Then I moved to Svenljunga and worked for Carl Anderson at Carslund. Here I received 4 Kroner a week and board and in time I was able to buy Custom Clothes that I needed so badly.
When I was 21 years old I was taken for Military Service to "Frista Hed" in year 1887. Service lasted 21 days.
      Between ages of 19 and 21 I realized that it would be difficult to get anywhere in Sweden. Then I began like many others to think about America. The process of accumulating money for travel was the hardest problem. It was finally accomplished thanks to the poor but true friends eight of whom signed notes at a Bank in Svenljungs for 150 Kroner.
      This money paid for my passage from Göteborg Sweden to Portland, Conn. When I arrived at my destination I had slightly more than one dollar in American money left.
      The journey started from home the 23rd of March 1888 and from Göteborg the 25th on the North Sea boat "Romeo" which brought us to Hull, England. From there a ride by train across England to Liverpool where we waited for 3 days before boarding the steamer "City of Chester" of the Inman Line. After a stormy passage landed in New York the 8th of April. We had to sleep on the floor in the old "Castle Garden" (Customs Clearance) until we were processed. The next move was to board a Connecticut River boat which brought me to Middletown, Conn. and then by ferry across the river to Portland, Conn. At that time there was no bridge across the river.
      Sought work in Portland and New Britain with no success. Then I came here to Manchester the 30th of April the same year working first for Shoemaker Martinson. After a few weeks obtained work in the Silk Mills starting work near the end of May (date forgotten) but at the end of July I was laid off. Made my "keep" with Shoemakers work until the end of November when I started steady employment at Cheney Brothers Silk Mills which lasted until December 1938 when I due to old age and reduced physical state especially eyesight I retired from work having worked for this company for 50 years.
      My life as Husband and Father is so well known that I will not write about that. Will only give some advice regarding my Funeral. I have always lived as a retiring type of individual and would like to have my Funeral held from my home but not from the church and also let it be private. No flowers except from Wife and Children. Also use the cheapest casket you can find as I feel that a cheap casket is good enough to rot in the ground. The above is not an order. I just want it to go the way as I myself would do if there to plan it.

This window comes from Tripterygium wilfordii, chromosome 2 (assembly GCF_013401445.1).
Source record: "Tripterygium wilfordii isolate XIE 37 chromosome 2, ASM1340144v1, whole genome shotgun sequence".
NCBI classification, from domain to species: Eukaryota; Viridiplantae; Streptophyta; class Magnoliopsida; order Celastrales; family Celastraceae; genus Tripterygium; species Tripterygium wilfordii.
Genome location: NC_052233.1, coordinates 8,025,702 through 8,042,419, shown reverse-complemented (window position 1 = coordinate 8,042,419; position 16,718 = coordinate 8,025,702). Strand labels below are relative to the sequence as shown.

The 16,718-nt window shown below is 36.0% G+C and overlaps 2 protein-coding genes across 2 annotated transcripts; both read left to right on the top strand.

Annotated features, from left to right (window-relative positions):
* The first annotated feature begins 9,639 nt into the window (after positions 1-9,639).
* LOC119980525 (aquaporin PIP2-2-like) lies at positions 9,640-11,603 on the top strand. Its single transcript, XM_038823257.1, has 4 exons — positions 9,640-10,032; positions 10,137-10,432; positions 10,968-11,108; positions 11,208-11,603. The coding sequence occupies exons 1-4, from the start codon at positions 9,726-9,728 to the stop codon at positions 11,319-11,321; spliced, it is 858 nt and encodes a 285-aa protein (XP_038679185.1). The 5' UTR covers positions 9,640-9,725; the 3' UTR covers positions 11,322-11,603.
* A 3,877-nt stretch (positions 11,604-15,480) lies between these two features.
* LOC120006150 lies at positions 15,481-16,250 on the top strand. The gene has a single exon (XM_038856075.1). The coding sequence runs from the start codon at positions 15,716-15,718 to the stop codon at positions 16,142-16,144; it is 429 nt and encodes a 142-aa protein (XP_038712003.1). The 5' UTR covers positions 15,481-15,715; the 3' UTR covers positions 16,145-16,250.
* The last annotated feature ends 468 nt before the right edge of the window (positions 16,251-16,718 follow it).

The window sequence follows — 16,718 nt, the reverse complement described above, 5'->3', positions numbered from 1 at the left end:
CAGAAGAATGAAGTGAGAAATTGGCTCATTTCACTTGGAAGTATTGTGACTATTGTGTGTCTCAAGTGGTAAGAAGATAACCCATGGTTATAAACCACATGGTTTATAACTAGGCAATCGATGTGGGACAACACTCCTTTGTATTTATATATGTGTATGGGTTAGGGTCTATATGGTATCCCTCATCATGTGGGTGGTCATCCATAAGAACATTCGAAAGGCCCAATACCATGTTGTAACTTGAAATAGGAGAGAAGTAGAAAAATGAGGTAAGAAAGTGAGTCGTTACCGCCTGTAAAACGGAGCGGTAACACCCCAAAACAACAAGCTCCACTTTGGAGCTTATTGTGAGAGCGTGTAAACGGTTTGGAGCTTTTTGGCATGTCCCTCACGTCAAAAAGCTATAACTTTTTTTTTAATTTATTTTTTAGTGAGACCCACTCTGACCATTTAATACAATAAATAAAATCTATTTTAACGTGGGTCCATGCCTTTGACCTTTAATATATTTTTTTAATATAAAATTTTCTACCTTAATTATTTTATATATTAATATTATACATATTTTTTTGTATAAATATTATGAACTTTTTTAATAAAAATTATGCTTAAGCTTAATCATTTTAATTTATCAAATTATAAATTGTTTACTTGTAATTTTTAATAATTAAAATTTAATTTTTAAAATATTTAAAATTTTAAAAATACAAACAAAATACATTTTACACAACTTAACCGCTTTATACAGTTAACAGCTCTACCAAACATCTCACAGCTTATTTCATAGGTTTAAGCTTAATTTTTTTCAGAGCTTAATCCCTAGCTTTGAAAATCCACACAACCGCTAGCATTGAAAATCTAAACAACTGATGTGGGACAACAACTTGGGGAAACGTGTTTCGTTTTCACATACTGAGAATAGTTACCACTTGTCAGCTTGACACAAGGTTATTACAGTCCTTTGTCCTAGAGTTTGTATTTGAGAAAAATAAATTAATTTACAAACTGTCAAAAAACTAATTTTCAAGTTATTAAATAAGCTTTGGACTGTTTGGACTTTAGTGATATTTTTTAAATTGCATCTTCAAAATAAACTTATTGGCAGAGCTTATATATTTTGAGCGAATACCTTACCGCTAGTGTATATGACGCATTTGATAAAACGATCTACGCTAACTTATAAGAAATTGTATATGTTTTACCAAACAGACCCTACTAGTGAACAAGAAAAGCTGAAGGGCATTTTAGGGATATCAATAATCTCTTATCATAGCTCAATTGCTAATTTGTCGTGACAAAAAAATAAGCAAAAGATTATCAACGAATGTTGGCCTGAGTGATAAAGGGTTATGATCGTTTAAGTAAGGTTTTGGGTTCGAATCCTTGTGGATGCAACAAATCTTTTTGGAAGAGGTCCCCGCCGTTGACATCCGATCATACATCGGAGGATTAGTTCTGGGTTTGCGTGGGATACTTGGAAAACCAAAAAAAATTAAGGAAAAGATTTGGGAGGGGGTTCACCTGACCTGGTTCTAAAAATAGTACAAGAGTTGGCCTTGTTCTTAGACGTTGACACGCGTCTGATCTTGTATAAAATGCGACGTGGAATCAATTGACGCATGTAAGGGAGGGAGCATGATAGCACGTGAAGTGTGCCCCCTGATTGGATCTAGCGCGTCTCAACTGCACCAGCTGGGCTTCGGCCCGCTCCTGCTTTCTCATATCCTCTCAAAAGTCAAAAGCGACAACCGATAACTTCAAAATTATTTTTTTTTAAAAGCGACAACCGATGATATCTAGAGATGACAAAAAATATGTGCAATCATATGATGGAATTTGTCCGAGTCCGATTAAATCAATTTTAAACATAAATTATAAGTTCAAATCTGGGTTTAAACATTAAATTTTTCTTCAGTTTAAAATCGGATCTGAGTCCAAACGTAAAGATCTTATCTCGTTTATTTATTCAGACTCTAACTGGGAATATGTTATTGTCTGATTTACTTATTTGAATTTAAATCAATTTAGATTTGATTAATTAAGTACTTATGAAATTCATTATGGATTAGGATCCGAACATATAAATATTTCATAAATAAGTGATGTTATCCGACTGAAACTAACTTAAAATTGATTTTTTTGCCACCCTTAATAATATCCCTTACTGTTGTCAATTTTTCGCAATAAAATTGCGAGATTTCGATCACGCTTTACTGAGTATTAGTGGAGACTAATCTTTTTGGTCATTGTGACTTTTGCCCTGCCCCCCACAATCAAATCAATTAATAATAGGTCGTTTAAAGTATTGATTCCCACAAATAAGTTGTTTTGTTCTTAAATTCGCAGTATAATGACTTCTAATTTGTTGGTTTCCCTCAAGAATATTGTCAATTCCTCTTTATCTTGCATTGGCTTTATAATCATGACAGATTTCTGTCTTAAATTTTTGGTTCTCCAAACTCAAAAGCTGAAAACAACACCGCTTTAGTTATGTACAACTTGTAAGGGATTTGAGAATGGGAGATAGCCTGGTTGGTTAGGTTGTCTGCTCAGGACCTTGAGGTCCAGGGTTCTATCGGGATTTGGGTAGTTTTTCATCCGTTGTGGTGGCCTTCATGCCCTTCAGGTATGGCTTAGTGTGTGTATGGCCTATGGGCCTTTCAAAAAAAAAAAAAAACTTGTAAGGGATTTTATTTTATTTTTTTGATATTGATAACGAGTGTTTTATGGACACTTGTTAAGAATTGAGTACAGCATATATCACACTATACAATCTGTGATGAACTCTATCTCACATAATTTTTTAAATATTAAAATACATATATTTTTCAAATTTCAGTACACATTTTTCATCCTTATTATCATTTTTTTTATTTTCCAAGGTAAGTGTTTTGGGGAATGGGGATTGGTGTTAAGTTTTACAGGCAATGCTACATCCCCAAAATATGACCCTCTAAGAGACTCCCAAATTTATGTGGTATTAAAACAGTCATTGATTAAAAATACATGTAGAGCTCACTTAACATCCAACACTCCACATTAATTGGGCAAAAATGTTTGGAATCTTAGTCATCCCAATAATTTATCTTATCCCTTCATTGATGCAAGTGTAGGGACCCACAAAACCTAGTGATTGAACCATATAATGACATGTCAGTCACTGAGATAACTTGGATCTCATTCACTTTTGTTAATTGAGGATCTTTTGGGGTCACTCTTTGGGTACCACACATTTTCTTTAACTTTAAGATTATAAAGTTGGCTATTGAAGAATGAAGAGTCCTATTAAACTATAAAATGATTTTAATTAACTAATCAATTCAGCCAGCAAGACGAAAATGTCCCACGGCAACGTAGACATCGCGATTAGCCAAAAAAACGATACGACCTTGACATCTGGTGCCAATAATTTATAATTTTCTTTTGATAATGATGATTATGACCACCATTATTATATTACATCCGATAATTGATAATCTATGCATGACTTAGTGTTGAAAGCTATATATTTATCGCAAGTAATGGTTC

I forgot to mention my Mother's age. She was born the 12th of May 1822 and died the 6th of May 1911, six days under age of 89 years.
      I am writing this so that my descendants should have some information about their forefathers. I am using the Swedish language in writing this account as I know my children can understand it and if they wish to translate it to English. And last of all I ask forgiveness for all my faults and mistakes I made as a Husband and Father and lastly to thank my wife who has stood by my side all of these years. Also to thank my children who have made my old age free from sorrow and backed me financially.
      There could be more to write about but this will be all. I hope what I have written stays in the family and not broadcast. I wish you all the best of luck and good future also that God be with you all during all of your days is hoped by your Husband and Father.

                                                                                                    Carl J. Anderson

[1] I haven't yet been able to determine what that might be worth today, but from Carl's description, it seems like it was barely enough to live on.

[2] Per Google Translate: "so many children who were living wild without supervision"

2 comments:

  1. What an amazing gift from Carl - a true first-hand account of his life. I am especially moved by the description of immigrating to America and how the neighbors pitched in to help him.

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    Replies
    1. What a gift. I was also amazed at their generosity, especially in what were difficult economic times.